The Final Hour

I couldn't have hoped for a better morning. It's 10:30 and the sun is shining brightly for what seems like the first time. Johnny's gone outside to tend to those prized roses of his, the ones that seem to bloom so early and last all summer long. I remember the day he asked me to marry him; he presented me with a little bouquet of those pink roses, all tied together with a little pink bow. He could be very romantic, when he wanted to be. I remember by my wedding day, when those same roses where pinned back into my hair, freshly hot and curled. If only you could have seen the look on his face when he saw me for the first time at the altar; the surprise in his eyes is something I've never forgotten after all these years. We were married on June 18th over sixty years ago next month. Sixty years! Can you even think of any other person with those kinds of bragging rights? Of course, it wasn't all perfect. No marriage ever is, really.

There were times when we fought like cats and dogs, sniping and cursing at each other like a couple of crazy people. We fought over which house to buy, how to raise the children; that he didn't seem to work enough, that I seemed to work too much. We fought when he told me he was going to retire early once he got his tenure, and once he did we fought over which house we were going to retire to. In the end the fighting would stop and a decision would be made – a decision I usually preferred. But at the end of it all, I knew we still loved each other. We loved each other despite our imperfections; he made me want to be a better woman, and I like think I made him want to be a better man.

I remember the day your mother was born, and when we brought her home for the first time. She was so small and still, but so happy from the very beginning. It was an easy delivery and she quieted down very quickly after the doctor spanked her to make her cry. Bless your grandfather's heart; I think he was a little bit terrified when he saw she was a girl. Our first child had to be girl, when he secretly hoped for a boy. But he fell in love with her the moment he saw her, and knew that she was his little girl forever more. I don't understand people's desire today to know what the baby is going to be. Many of my friends tried to convince me to find out the sex, but I just dug in my heels and refused to do it. I was determined to have this surprise. It's only one of life's few pleasant surprises you'll ever get – why spoil it when you can just paint the walls yellow and white?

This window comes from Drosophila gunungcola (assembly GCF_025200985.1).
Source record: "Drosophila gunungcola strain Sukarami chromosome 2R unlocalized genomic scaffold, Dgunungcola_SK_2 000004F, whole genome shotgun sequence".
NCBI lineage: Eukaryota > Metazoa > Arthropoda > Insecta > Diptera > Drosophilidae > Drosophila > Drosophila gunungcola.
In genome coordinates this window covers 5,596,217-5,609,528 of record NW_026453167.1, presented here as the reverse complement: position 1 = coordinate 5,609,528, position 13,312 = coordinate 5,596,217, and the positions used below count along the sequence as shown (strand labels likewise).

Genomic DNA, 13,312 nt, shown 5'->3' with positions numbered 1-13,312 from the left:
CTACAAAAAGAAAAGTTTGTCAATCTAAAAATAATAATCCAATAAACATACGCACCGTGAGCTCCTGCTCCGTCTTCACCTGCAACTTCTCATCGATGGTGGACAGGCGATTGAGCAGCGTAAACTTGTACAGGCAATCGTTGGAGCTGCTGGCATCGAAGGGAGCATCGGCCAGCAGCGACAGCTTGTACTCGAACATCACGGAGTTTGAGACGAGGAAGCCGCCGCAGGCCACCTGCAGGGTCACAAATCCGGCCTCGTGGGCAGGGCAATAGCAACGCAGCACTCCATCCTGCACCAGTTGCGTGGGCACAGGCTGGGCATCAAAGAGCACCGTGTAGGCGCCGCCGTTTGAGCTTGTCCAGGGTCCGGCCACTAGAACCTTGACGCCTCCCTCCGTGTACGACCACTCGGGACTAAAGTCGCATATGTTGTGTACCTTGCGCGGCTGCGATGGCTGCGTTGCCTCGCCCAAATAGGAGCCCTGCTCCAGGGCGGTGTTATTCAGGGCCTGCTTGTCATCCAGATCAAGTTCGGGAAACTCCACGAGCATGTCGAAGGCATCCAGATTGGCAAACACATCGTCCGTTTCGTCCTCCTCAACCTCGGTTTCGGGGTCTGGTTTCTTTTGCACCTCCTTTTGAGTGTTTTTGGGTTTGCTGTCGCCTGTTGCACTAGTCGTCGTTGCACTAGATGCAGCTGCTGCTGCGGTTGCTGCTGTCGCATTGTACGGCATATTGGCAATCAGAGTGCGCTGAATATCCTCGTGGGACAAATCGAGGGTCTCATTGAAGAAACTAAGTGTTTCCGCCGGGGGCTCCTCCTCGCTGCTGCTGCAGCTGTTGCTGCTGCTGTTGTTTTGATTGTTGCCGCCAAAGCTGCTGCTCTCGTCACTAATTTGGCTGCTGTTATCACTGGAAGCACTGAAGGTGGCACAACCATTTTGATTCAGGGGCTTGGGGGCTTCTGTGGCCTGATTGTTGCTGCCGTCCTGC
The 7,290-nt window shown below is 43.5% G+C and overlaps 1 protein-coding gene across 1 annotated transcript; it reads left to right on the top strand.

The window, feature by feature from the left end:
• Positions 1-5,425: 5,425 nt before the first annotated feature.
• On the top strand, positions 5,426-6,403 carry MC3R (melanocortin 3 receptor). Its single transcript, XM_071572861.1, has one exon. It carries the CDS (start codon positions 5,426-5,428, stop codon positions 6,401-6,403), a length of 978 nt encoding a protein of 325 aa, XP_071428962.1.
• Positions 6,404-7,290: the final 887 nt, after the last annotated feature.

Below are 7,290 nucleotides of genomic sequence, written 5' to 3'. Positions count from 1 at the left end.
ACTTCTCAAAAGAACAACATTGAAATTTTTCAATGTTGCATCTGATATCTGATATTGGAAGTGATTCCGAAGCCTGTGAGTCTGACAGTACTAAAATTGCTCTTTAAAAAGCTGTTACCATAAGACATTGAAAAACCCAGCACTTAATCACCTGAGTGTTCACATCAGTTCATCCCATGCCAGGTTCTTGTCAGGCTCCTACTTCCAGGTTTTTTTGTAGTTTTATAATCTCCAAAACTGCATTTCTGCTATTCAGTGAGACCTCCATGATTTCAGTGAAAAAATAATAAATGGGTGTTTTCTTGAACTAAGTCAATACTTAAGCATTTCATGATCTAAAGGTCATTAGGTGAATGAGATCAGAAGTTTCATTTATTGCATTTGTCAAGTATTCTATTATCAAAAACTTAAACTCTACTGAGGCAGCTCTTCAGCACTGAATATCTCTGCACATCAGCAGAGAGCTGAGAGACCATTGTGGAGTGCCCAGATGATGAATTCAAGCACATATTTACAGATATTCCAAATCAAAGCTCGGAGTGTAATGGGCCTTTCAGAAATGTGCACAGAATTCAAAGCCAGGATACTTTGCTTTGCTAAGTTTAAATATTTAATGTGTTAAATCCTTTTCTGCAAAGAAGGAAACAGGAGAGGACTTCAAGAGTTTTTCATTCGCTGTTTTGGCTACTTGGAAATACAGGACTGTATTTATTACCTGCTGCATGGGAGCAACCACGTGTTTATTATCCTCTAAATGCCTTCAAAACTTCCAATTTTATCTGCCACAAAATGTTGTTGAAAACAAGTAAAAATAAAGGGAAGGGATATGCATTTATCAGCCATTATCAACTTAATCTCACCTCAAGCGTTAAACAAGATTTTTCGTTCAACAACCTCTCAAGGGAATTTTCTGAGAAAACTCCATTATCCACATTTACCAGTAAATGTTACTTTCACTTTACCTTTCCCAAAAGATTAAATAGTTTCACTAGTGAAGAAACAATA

I remember watching her grow, watching her look at the world with wonder and excitement. I remember watching the same in her brother, your uncle, and all the questions they would ask me. Mommy, how do the birds fly? Mommy, where does thunder come from? Mommy, what does this say or that say; what's a "roll-in-the-hay" mean? Well, there were simply some things they would have to find out for themselves, I suppose. I remember watching them leave for their first days of school. I remember getting them ready for their parties and proms. I remember your grandfather eyeing your mother's date suspiciously, conspicuously polishing his shot gun from the armchair in the corner of the living room. Poor Michael Jenkins - I think he almost suffered a panic-attack! I remember your uncle getting his first job during high school, and working his way through college; and I remember your mother wining her scholarship, and graduating proudly a few years later. But I also remember the harder times, too, the moments that truly make me stop and think about the choices I have made.